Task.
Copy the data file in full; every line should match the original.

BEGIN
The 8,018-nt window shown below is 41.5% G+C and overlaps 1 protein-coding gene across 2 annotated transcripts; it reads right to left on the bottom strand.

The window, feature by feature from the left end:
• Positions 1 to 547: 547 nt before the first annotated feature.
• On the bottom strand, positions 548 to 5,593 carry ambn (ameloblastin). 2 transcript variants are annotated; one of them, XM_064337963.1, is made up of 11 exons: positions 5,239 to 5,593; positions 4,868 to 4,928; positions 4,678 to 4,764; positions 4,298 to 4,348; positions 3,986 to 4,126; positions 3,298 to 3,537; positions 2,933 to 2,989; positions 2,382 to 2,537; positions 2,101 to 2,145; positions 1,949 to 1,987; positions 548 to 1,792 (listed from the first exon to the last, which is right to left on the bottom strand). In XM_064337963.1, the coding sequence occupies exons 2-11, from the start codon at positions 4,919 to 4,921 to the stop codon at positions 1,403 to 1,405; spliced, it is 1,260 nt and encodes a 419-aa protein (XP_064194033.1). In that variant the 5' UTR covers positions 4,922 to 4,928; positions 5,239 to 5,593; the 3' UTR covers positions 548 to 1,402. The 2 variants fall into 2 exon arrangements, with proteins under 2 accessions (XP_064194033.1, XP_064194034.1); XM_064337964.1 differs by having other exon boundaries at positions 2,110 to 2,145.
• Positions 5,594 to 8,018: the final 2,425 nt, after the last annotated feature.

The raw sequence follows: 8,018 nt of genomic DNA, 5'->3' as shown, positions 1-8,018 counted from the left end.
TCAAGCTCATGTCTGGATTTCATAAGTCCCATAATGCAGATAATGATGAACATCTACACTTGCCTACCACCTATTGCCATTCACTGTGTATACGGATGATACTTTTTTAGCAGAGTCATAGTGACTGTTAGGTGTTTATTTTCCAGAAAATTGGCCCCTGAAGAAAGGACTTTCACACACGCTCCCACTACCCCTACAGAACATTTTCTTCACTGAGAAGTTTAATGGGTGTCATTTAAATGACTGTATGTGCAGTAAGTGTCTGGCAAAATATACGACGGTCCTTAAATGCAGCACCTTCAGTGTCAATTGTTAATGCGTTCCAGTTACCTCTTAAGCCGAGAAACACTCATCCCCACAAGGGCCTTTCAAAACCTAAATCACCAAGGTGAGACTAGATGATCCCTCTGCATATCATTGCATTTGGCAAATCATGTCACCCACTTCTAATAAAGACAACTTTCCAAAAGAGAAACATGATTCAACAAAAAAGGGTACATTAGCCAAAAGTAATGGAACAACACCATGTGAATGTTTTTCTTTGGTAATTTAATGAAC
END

The 8,018-nt window shown below is 41.5% G+C and overlaps 1 protein-coding gene across 2 annotated transcripts; it reads right to left on the bottom strand.

The window, feature by feature from the left end:
• Positions 1 to 547: 547 nt before the first annotated feature.
• On the bottom strand, positions 548 to 5,593 carry ambn (ameloblastin). 2 transcript variants are annotated; one of them, XM_064337963.1, is made up of 11 exons: positions 5,239 to 5,593; positions 4,868 to 4,928; positions 4,678 to 4,764; positions 4,298 to 4,348; positions 3,986 to 4,126; positions 3,298 to 3,537; positions 2,933 to 2,989; positions 2,382 to 2,537; positions 2,101 to 2,145; positions 1,949 to 1,987; positions 548 to 1,792 (listed from the first exon to the last, which is right to left on the bottom strand). In XM_064337963.1, the coding sequence occupies exons 2-11, from the start codon at positions 4,919 to 4,921 to the stop codon at positions 1,403 to 1,405; spliced, it is 1,260 nt and encodes a 419-aa protein (XP_064194033.1). In that variant the 5' UTR covers positions 4,922 to 4,928; positions 5,239 to 5,593; the 3' UTR covers positions 548 to 1,402. The 2 variants fall into 2 exon arrangements, with proteins under 2 accessions (XP_064194033.1, XP_064194034.1); XM_064337964.1 differs by having other exon boundaries at positions 2,110 to 2,145.
• Positions 5,594 to 8,018: the final 2,425 nt, after the last annotated feature.

The raw sequence follows: 8,018 nt of genomic DNA, 5'->3' as shown, positions 1-8,018 counted from the left end.
TCAAGCTCATGTCTGGATTTCATAAGTCCCATAATGCAGATAATGATGAACATCTACACTTGCCTACCACCTATTGCCATTCACTGTGTATACGGATGATACTTTTTTAGCAGAGTCATAGTGACTGTTAGGTGTTTATTTTCCAGAAAATTGGCCCCTGAAGAAAGGACTTTCACACACGCTCCCACTACCCCTACAGAACATTTTCTTCACTGAGAAGTTTAATGGGTGTCATTTAAATGACTGTATGTGCAGTAAGTGTCTGGCAAAATATACGACGGTCCTTAAATGCAGCACCTTCAGTGTCAATTGTTAATGCGTTCCAGTTACCTCTTAAGCCGAGAAACACTCATCCCCACAAGGGCCTTTCAAAACCTAAATCACCAAGGTGAGACTAGATGATCCCTCTGCATATCATTGCATTTGGCAAATCATGTCACCCACTTCTAATAAAGACAACTTTCCAAAAGAGAAACATGATTCAACAAAAAAGGGTACATTAGCCAAAAGTAATGGAACAACACCATGTGAATGTTTTTCTTTGGTAATTTAATGAAC